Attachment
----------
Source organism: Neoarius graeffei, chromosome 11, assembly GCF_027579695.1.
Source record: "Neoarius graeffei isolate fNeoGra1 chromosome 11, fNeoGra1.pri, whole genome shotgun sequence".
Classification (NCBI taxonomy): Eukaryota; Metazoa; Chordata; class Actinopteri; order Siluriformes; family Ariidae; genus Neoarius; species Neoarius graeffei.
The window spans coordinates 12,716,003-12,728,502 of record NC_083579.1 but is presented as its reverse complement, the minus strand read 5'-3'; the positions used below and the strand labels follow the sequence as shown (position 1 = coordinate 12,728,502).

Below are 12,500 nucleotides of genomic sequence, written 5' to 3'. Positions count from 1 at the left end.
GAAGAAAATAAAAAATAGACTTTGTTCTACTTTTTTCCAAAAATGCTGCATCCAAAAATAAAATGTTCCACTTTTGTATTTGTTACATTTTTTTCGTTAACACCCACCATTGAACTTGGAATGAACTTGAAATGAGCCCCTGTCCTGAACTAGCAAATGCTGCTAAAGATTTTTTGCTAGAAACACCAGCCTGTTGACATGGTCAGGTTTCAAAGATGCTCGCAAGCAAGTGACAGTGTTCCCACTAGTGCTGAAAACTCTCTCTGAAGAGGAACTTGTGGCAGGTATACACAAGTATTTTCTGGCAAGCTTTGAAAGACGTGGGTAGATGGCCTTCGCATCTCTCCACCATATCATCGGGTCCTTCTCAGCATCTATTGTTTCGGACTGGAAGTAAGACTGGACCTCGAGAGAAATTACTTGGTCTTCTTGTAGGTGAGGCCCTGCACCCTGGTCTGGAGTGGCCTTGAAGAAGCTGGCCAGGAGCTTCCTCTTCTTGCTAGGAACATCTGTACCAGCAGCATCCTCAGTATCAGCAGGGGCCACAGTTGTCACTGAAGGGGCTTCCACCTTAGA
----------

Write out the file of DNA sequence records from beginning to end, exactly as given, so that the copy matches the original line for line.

Source organism: Neoarius graeffei, chromosome 11, assembly GCF_027579695.1.
Source record: "Neoarius graeffei isolate fNeoGra1 chromosome 11, fNeoGra1.pri, whole genome shotgun sequence".
Classification (NCBI taxonomy): Eukaryota; Metazoa; Chordata; class Actinopteri; order Siluriformes; family Ariidae; genus Neoarius; species Neoarius graeffei.
The window spans coordinates 12,716,003-12,728,502 of record NC_083579.1 but is presented as its reverse complement, the minus strand read 5'-3'; the positions used below and the strand labels follow the sequence as shown (position 1 = coordinate 12,728,502).

Below are 12,500 nucleotides of genomic sequence, written 5' to 3'. Positions count from 1 at the left end.
GAAGAAAATAAAAAATAGACTTTGTTCTACTTTTTTCCAAAAATGCTGCATCCAAAAATAAAATGTTCCACTTTTGTATTTGTTACATTTTTTTCGTTAACACCCACCATTGAACTTGGAATGAACTTGAAATGAGCCCCTGTCCTGAACTAGCAAATGCTGCTAAAGATTTTTTGCTAGAAACACCAGCCTGTTGACATGGTCAGGTTTCAAAGATGCTCGCAAGCAAGTGACAGTGTTCCCACTAGTGCTGAAAACTCTCTCTGAAGAGGAACTTGTGGCAGGTATACACAAGTATTTTCTGGCAAGCTTTGAAAGACGTGGGTAGATGGCCTTCGCATCTCTCCACCATATCATCGGGTCCTTCTCAGCATCTATTGTTTCGGACTGGAAGTAAGACTGGACCTCGAGAGAAATTACTTGGTCTTCTTGTAGGTGAGGCCCTGCACCCTGGTCTGGAGTGGCCTTGAAGAAGCTGGCCAGGAGCTTCCTCTTCTTGCTAGGAACATCTGTACCAGCAGCATCCTCAGTATCAGCAGGGGCCACAGTTGTCACTGAAGGGGCTTCCACCTTAGA